Faculty members and students’ outcry over resignation of prof

Faculty members and students’ outcry over resignation of prof

In a recent development that has sparked intense debate within academic circles, the resignation of Sabyasachi Das, a prominent economics professor at Ashoka University, has ignited a rallying cry from faculty members and students alike.

The uproar stems from a research paper penned by Das, titled ‘Democratic Backsliding in World’s Largest Democracy,’ which has raised important questions about the 2019 Lok Sabha election. While this controversy has led to a sense of uncertainty among students, it also underscores the need for institutions to uphold academic integrity and foster an environment of open discourse.

Das’ research paper delves into the intricacies of the 2019 Lok Sabha election, suggesting that the BJP’s victory may have been marred by electoral manipulation, specifically targeted at Muslim communities. The paper highlights weak monitoring by election observers as a contributing factor, prompting essential discussions about the democratic process. The subsequent resignation of another economics professor, Pulapre Balakrishnan, further underscores the depth of the concerns raised.

In this unfolding narrative, the conduct of the university administration has come under intense scrutiny. The acceptance of Das’ resignation has inadvertently cast shadows of apprehension upon students and faculty, as the prospects of a subsequent wave of resignations loom ominously.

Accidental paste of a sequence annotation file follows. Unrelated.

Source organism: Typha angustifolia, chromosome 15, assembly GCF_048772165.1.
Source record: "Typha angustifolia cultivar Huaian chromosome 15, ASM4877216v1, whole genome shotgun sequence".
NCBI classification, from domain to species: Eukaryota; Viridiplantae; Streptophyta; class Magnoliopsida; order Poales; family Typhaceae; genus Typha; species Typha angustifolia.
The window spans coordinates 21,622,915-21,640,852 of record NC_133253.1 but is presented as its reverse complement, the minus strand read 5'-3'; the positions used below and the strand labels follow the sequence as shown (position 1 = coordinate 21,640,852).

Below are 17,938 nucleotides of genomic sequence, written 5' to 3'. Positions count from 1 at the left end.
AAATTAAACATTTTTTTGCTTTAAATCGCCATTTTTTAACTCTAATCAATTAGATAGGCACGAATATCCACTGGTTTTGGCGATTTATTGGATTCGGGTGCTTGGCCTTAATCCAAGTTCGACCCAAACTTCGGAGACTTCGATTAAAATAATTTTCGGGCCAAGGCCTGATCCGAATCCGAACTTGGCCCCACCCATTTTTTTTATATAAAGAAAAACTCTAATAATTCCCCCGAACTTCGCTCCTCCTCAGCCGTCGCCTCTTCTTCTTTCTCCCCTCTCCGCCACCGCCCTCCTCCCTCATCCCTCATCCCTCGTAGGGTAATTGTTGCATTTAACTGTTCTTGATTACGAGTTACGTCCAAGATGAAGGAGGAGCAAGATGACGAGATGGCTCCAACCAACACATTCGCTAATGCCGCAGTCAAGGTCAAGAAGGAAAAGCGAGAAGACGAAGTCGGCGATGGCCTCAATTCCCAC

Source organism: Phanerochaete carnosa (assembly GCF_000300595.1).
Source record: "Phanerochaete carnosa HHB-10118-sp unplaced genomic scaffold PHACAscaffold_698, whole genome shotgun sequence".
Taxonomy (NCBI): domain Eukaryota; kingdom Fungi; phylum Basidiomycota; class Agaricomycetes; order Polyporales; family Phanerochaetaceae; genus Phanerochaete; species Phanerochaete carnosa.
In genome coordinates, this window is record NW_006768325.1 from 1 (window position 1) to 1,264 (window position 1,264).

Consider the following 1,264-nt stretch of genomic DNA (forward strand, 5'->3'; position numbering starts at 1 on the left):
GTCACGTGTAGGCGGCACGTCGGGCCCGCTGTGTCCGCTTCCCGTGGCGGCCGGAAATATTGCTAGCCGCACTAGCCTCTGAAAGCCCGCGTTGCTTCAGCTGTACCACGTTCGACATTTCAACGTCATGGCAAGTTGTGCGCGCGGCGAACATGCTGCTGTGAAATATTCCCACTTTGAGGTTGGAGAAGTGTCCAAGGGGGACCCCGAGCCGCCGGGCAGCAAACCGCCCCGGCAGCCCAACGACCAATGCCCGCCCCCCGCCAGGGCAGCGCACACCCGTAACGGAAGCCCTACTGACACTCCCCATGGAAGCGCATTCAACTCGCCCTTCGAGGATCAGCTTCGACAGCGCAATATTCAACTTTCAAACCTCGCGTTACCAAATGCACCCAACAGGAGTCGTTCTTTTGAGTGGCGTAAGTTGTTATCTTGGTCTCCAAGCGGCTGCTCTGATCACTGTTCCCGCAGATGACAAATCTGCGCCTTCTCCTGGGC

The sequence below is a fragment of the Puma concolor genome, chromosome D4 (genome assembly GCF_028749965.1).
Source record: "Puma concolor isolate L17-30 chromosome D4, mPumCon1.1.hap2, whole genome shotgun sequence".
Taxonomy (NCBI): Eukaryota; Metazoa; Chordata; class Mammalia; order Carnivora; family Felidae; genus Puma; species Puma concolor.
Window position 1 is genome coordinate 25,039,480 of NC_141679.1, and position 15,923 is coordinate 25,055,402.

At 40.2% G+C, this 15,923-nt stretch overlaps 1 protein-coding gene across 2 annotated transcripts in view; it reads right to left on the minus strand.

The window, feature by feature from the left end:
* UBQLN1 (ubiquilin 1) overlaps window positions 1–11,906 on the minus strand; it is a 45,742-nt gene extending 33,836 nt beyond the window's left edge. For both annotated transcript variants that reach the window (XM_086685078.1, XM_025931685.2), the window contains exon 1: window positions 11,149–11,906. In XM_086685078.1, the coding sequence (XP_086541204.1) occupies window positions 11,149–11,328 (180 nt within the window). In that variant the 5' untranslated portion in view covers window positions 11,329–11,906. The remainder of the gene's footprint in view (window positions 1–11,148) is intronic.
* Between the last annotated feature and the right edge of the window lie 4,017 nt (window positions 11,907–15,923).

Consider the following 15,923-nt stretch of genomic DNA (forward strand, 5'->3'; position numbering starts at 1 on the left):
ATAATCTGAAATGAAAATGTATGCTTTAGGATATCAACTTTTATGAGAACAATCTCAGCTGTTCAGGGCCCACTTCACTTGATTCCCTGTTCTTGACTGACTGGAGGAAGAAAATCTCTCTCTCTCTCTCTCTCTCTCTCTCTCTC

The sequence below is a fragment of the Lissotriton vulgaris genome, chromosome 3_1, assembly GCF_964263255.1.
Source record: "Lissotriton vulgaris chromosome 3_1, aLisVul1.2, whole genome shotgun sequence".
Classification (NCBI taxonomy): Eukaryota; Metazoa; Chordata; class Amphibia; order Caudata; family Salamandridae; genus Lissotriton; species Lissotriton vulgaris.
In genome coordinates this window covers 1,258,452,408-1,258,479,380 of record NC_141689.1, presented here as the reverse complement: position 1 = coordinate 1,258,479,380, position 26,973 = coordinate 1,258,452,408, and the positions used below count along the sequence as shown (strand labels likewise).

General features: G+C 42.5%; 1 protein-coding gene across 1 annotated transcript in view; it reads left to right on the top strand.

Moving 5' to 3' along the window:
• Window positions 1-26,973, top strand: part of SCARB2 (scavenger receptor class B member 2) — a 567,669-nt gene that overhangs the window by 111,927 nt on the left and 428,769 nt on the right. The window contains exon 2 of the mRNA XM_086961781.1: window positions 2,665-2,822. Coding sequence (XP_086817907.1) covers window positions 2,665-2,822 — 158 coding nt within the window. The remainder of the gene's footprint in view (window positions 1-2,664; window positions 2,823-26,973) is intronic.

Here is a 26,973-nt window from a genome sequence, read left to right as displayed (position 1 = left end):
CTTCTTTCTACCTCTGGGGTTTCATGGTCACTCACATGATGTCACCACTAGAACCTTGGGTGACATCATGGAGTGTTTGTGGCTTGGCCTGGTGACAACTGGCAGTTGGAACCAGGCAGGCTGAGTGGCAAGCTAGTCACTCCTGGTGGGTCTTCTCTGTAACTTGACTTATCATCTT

A looming crisis casts its shadow upon the 143 students, pursuing Economics and their counterparts in other departments, poised at the edge of an academic precipice should the Economics department falter.

The solidarity displayed by students and faculty members in response to these developments exemplifies the commitment to upholding academic freedom and the pursuit of knowledge. The English Department and the creative writing block have also made it clear that they stand united, amplifying the significance of this moment.

Approximately over 300 students would be adversely affected if Das’ reinstatement does not occur, underlining the broader implications of this controversy.

A student told Millennium Post that there has been a significant reduction in the size of the Political Science department. The former Head of the Political Science department used to oversee the Trivedi Centre for Political Data operations, which has experienced a complete breakdown. Surprisingly, the administration provided no communication or updates regarding this matter.

Specific credit requirements for majoring in subjects at Ashoka serve as a reminder of the complex interdependencies that underpin the academic ecosystem.

Amidst the turmoil, the role of the university’s Vice-Chancellor, Somak Raychaudhury, has taken center stage. While efforts have reportedly been made to dissuade Das from resigning, the divergence between official statements and actions has fuelled scepticism. Students have expressed their solidarity and their dissatisfaction with the university’s handling of the matter.

The ongoing debate has galvanised individuals across the institution, prompting a collective call for transparency, integrity, and reaffirming the university’s core values.

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